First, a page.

Gastroenterology, the official journal of the AGA Institute, is the most prominent scientific journal in the specialty and is in the top 1 percent of indexed medical journals internationally. The journal publishes clinical and basic science studies of all aspects of the digestive system, including the liver and pancreas, as well as nutrition. The journal is abstracted and indexed in Biological Abstracts, Current Awareness in Biological Sciences, Chemical Abstracts, Current Contents, Excerpta Medica, Index Medicus, Nutrition Abstracts and Science Citation Index.

Alissa J. Cruz | EurekAlert!
Further information:
http://www.gastro.org
http://www.gastrojournal.org

Further reports about: AGA Abstract CRC Cancer Ernst & Young FIT Gastroenterology Multi-Society blood test colorectal

More articles from Studies and Analyses:

nachricht Smart Data Transformation – Surfing the Big Wave
02.12.2016 | Fraunhofer-Institut für Angewandte Informationstechnik FIT

nachricht Climate change could outpace EPA Lake Champlain protections
18.11.2016 | University of Vermont

All articles from Studies and Analyses >>>

The most recent press releases about innovation >>>

Die letzten 5 Focus-News des innovations-reports im Überblick:

Im Focus: Shape matters when light meets atom

Mapping the interaction of a single atom with a single photon may inform design of quantum devices

Have you ever wondered how you see the world? Vision is about photons of light, which are packets of energy, interacting with the atoms or molecules in what...

Im Focus: Novel silicon etching technique crafts 3-D gradient refractive index micro-optics

A multi-institutional research collaboration has created a novel approach for fabricating three-dimensional micro-optics through the shape-defined formation of porous silicon (PSi), with broad impacts in integrated optoelectronics, imaging, and photovoltaics.

Working with colleagues at Stanford and The Dow Chemical Company, researchers at the University of Illinois at Urbana-Champaign fabricated 3-D birefringent...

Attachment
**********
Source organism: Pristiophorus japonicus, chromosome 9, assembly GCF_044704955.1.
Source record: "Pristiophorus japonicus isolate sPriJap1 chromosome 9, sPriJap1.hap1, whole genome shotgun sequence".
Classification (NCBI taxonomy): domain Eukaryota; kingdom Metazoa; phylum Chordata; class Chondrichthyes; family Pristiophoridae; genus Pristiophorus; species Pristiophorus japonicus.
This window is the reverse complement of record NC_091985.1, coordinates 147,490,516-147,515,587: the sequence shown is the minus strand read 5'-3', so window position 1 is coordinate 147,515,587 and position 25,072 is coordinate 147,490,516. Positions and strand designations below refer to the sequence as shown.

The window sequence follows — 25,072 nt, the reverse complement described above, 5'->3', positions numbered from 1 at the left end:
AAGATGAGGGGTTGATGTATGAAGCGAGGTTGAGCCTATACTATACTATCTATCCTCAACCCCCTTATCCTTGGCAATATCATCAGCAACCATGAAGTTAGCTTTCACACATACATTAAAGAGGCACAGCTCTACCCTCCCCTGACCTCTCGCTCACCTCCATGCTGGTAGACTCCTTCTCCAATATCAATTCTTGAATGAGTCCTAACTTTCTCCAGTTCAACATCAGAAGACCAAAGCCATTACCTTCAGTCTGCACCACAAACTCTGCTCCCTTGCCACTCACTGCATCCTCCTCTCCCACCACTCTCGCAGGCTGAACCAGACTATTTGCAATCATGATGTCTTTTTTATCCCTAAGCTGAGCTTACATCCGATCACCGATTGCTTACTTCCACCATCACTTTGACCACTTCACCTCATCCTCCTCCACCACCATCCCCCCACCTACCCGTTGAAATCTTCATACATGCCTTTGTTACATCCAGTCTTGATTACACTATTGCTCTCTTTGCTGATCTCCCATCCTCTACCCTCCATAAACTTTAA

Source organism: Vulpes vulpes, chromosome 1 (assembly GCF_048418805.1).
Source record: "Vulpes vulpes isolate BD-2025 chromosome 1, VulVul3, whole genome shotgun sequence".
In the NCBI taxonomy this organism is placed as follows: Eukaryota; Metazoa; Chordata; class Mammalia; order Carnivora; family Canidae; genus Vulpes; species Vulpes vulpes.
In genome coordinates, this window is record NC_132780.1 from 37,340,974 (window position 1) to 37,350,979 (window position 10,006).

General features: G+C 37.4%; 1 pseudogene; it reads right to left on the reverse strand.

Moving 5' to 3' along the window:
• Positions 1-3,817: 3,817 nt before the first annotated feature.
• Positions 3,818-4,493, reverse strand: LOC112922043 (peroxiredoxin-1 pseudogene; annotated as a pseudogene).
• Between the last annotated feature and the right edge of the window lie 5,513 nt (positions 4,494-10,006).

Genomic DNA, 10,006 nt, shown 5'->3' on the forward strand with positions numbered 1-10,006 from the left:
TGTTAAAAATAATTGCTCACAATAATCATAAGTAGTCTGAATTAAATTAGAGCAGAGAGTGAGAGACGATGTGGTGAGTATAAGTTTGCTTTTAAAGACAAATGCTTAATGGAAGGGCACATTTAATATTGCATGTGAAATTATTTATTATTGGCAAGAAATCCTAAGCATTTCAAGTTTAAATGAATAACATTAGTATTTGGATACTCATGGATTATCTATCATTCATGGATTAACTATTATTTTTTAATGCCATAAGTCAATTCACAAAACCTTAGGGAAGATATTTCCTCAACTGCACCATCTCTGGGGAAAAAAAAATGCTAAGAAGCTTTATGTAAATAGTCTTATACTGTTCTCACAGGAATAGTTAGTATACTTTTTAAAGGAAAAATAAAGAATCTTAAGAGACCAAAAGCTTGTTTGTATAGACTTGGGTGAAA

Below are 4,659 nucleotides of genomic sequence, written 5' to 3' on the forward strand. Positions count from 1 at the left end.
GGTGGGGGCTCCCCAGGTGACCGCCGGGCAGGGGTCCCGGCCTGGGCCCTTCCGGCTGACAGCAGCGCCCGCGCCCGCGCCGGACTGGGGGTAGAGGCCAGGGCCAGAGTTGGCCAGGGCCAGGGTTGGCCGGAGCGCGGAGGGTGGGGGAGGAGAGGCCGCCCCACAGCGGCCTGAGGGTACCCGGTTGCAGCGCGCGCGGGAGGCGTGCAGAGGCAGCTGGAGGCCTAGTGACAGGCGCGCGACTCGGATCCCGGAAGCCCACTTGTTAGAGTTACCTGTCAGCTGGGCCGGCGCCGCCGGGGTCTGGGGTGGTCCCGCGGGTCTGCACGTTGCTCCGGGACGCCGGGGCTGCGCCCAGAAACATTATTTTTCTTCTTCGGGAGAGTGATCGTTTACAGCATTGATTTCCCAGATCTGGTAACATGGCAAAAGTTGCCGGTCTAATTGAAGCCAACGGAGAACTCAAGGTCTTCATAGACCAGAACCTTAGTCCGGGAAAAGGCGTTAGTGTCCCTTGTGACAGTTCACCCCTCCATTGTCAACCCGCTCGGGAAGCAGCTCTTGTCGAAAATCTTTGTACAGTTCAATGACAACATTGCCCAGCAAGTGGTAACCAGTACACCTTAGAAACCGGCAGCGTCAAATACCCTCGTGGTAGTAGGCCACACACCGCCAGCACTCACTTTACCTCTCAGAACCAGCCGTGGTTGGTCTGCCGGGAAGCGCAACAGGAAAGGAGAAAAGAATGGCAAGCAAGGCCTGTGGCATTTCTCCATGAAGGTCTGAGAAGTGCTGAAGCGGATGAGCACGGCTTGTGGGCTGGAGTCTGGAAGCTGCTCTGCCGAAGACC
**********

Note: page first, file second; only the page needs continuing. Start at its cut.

Im Focus: Quantum Particles Form Droplets

In experiments with magnetic atoms conducted at extremely low temperatures, scientists have demonstrated a unique phase of matter: The atoms form a new type of quantum liquid or quantum droplet state. These so called quantum droplets may preserve their form in absence of external confinement because of quantum effects. The joint team of experimental physicists from Innsbruck and theoretical physicists from Hannover report on their findings in the journal Physical Review X.

“Our Quantum droplets are in the gas phase but they still drop like a rock,” explains experimental physicist Francesca Ferlaino when talking about the...

Im Focus: MADMAX: Max Planck Institute for Physics takes up axion research

The Max Planck Institute for Physics (MPP) is opening up a new research field. A workshop from November 21 - 22, 2016 will mark the start of activities for an innovative axion experiment. Axions are still only purely hypothetical particles. Their detection could solve two fundamental problems in particle physics: What dark matter consists of and why it has not yet been possible to directly observe a CP violation for the strong interaction.

The “MADMAX” project is the MPP’s commitment to axion research. Axions are so far only a theoretical prediction and are difficult to detect: on the one hand,...

Im Focus: Molecules change shape when wet

Broadband rotational spectroscopy unravels structural reshaping of isolated molecules in the gas phase to accommodate water

In two recent publications in the Journal of Chemical Physics and in the Journal of Physical Chemistry Letters, researchers around Melanie Schnell from the Max...

All Focus news of the innovation-report >>>

Anzeige

Anzeige

Event News

ICTM Conference 2017: Production technology for turbomachine manufacturing of the future

16.11.2016 | Event News

Innovation Day Laser Technology – Laser Additive Manufacturing

01.11.2016 | Event News

#IC2S2: When Social Science meets Computer Science - GESIS will host the IC2S2 conference 2017

14.10.2016 | Event News

 
Latest News

Speed data for the brain’s navigation system

06.12.2016 | Health and Medicine

What happens in the cell nucleus after fertilization

06.12.2016 | Life Sciences

IHP presents the fastest silicon-based transistor in the world

05.12.2016 | Power and Electrical Engineering

VideoLinks
B2B-VideoLinks
More VideoLinks >>>